Jessica Fletcher should probably be locked up. Over the course of 264 episodes, the main character of Murder, She Wrote was conveniently in place to witness—and solve—at least that many murders, dozens of which took place in her supposedly sleepy hometown of Cabot Cove, Maine.
Statistically, that would give quaint Cabot Cove the highest murder rate in the United States, and possibly the world. Murder follows mystery novelist Jessica wherever she goes during the show’s 12 seasons, across the country and occasionally overseas, too. “If murder were a disease, you’d be contagious,” an NYPD detective tells her in the second-season episode “One Good Bid Deserves a Murder.”
Yet as played by Angela Lansbury, Jessica is always a warm, welcome presence, calmly pointing out clues and coaxing confessions out of stone-cold killers. Some law-enforcement officials, like that NYPD detective, are annoyed by her meddling, but almost all of them eventually come around once she demonstrates her uncanny crime-solving skills. It probably doesn’t hurt that she’s an unassuming, matronly widow, the kind of person who’s often overlooked in male-dominated spaces. Despite the frequent reminders that she’s a famous author, she moves unobtrusively through nearly every environment, from small towns to major cities, upscale galas to down-home diners.
Jessica is part of a long tradition of folksy female amateur detectives, most notably Agatha Christie’s Miss Marple, whom Lansbury played in the 1980 film The Mirror Crack’d. The cancellation of a potential Miss Marple movie franchise led to Lansbury’s casting in Murder, She Wrote six years later, and while Jessica Fletcher might have initially seemed like a consolation part for Lansbury, she has arguably become far more famous than her inspiration.
Jessica in turn has influenced characters like Natasha Lyonne’s Charlie Cale on Poker Face, another chronically underestimated female detective who seems to be followed by murder wherever she goes. Charlie is an amateur like Jessica and Miss Marple, but Jessica’s disarmingly casual manner has carried over to more professional female detective characters as well, as recently as Zazie Beetz’s put-upon postal inspector Melody Harmony in Steven Soderbergh’s Max series Full Circle.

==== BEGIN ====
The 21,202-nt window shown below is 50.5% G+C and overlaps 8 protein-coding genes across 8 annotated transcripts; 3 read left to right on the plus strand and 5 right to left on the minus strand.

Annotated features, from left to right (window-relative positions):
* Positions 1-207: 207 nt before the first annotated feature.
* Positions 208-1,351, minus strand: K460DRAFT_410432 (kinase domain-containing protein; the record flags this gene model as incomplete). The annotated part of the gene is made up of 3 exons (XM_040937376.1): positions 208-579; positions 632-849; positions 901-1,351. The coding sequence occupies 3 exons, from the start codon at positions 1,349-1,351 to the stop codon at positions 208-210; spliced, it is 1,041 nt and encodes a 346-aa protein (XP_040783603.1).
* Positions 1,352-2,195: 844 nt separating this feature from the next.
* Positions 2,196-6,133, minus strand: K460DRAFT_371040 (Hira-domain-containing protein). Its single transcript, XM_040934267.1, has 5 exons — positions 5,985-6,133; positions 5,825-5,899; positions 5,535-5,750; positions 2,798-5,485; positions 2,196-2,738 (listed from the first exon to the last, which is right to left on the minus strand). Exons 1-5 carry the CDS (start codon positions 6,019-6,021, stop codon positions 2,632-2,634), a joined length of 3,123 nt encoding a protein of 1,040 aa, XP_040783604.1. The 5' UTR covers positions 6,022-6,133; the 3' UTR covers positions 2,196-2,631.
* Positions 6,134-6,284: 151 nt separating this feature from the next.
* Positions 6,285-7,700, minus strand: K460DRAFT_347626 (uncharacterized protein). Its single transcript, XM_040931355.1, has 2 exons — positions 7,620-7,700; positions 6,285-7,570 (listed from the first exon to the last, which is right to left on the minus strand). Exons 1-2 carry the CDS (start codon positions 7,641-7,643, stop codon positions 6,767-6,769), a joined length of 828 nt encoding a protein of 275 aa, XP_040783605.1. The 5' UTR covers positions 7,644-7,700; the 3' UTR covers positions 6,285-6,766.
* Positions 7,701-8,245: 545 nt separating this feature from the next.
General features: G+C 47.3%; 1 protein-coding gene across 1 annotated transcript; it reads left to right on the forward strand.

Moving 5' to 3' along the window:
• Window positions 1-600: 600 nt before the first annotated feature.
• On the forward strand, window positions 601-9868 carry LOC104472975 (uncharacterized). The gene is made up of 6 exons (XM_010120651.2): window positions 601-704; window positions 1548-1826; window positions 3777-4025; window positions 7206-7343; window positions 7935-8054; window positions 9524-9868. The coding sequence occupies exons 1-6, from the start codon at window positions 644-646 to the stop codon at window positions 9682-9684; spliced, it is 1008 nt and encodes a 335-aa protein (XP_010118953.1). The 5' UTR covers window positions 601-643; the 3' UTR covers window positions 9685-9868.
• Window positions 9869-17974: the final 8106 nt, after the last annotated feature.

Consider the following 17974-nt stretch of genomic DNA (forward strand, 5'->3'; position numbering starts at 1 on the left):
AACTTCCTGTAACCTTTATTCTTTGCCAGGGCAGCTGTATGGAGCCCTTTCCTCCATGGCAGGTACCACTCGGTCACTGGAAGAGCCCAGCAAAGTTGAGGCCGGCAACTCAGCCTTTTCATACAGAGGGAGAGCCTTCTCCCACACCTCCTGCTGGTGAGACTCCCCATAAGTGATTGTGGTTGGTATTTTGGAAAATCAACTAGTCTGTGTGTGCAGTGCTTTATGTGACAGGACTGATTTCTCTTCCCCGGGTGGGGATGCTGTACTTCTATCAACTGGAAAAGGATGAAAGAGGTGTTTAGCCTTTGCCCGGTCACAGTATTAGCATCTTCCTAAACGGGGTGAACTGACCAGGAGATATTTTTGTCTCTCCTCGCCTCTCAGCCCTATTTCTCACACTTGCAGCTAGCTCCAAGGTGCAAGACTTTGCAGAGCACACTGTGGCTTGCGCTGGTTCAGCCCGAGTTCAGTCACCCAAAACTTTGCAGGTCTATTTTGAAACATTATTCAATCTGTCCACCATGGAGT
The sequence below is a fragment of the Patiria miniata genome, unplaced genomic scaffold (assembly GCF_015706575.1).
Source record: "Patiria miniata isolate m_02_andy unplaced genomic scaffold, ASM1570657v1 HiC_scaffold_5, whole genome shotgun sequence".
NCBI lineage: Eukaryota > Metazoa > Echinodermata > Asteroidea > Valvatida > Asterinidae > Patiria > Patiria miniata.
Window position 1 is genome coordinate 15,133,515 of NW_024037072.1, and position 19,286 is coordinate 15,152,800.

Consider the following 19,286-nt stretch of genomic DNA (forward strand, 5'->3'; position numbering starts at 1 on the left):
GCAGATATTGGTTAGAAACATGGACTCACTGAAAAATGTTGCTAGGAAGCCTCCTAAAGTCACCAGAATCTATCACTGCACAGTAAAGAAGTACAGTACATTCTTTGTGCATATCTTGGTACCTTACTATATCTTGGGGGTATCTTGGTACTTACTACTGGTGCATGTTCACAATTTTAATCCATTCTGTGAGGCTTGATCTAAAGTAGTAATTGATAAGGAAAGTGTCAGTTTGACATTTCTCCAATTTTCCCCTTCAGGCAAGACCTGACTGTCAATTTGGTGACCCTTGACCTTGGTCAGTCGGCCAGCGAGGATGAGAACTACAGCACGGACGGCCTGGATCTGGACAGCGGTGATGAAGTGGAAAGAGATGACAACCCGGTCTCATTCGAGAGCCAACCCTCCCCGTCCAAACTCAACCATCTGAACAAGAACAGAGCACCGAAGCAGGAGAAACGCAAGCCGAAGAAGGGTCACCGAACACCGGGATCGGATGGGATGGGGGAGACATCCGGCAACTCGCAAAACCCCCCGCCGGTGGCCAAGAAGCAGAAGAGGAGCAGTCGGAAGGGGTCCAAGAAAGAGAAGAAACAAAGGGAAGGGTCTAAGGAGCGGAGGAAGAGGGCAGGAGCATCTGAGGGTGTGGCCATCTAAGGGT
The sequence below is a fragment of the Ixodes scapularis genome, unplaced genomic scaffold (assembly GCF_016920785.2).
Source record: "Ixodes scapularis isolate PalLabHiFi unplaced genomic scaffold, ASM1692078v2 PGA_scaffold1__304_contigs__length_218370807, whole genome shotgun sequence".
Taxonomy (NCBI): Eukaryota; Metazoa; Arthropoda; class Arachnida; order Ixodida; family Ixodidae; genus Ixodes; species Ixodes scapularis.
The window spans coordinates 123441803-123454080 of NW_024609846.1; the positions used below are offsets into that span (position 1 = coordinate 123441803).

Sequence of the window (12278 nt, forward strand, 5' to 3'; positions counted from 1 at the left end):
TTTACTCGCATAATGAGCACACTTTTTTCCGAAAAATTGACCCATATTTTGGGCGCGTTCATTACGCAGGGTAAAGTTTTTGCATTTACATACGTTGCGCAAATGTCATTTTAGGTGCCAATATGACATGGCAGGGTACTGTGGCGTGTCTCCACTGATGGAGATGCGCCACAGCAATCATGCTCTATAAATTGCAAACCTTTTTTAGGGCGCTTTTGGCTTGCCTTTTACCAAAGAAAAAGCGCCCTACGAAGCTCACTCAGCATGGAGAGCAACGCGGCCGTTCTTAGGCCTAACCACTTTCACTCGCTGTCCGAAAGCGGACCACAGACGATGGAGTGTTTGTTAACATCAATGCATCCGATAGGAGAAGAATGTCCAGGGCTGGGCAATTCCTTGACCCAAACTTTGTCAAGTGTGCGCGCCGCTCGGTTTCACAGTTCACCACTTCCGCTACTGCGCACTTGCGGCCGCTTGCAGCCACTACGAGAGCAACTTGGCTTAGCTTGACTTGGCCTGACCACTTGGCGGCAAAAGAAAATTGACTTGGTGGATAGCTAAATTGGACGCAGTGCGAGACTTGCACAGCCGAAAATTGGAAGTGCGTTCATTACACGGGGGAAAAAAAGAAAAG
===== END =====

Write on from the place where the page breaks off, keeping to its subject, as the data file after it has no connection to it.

Cabot Cove itself has become influential, too, a model for the seemingly idyllic small town hiding an underbelly of homicidal resentment. “What is this, the death capital of Maine?” the newly installed sheriff asks Jessica in fifth-season episode “Mirror, Mirror on the Wall,” after being presented with the latest dead body in a town he thought would be a quiet change from the big city. Towns like Cabot Cove have a long history in mystery novels, as well as in British TV series like Midsomer Murders and Father Brown, but Cabot Cove remains the most enduring example on American TV.
Cabot Cove wouldn’t be what it is without Jessica Fletcher, and she carries its homespun charm wherever she goes. Just as much as her expertise as a writer of murder mysteries, her small-town background is key to her prowess as a detective. She’s ingratiating and gregarious, with a tendency to spot personal details that professional investigators miss. She never uses intimidation tactics or force to get suspects to confess, and she can even find sympathy for killers with complex motives — without letting them off the hook, of course.
Some of those killers even come around to respecting and admiring Jessica, if not quite at the same rate as the law-enforcement officials she works with. Lansbury’s performance is key to Jessica’s likability, and it’s easy to see why everyone from cops to criminals ends up befriending her. Only a woman like Jessica Fletcher can walk into that many murder scenes and casually cut through the distractions and misdirections with such good-natured ease. It’s best that she’s left to roam free.
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Josh Bell is a freelance writer and movie/TV critic based in Las Vegas. He’s the former film editor of Las Vegas Weekly and the former TV comedies guide for About.com. He has written about movies, TV, and pop culture for Vulture, Polygon, CBR, Inverse, Crooked Marquee, and more. With comedian Jason Harris, he co-hosts the podcast Awesome Movie Year.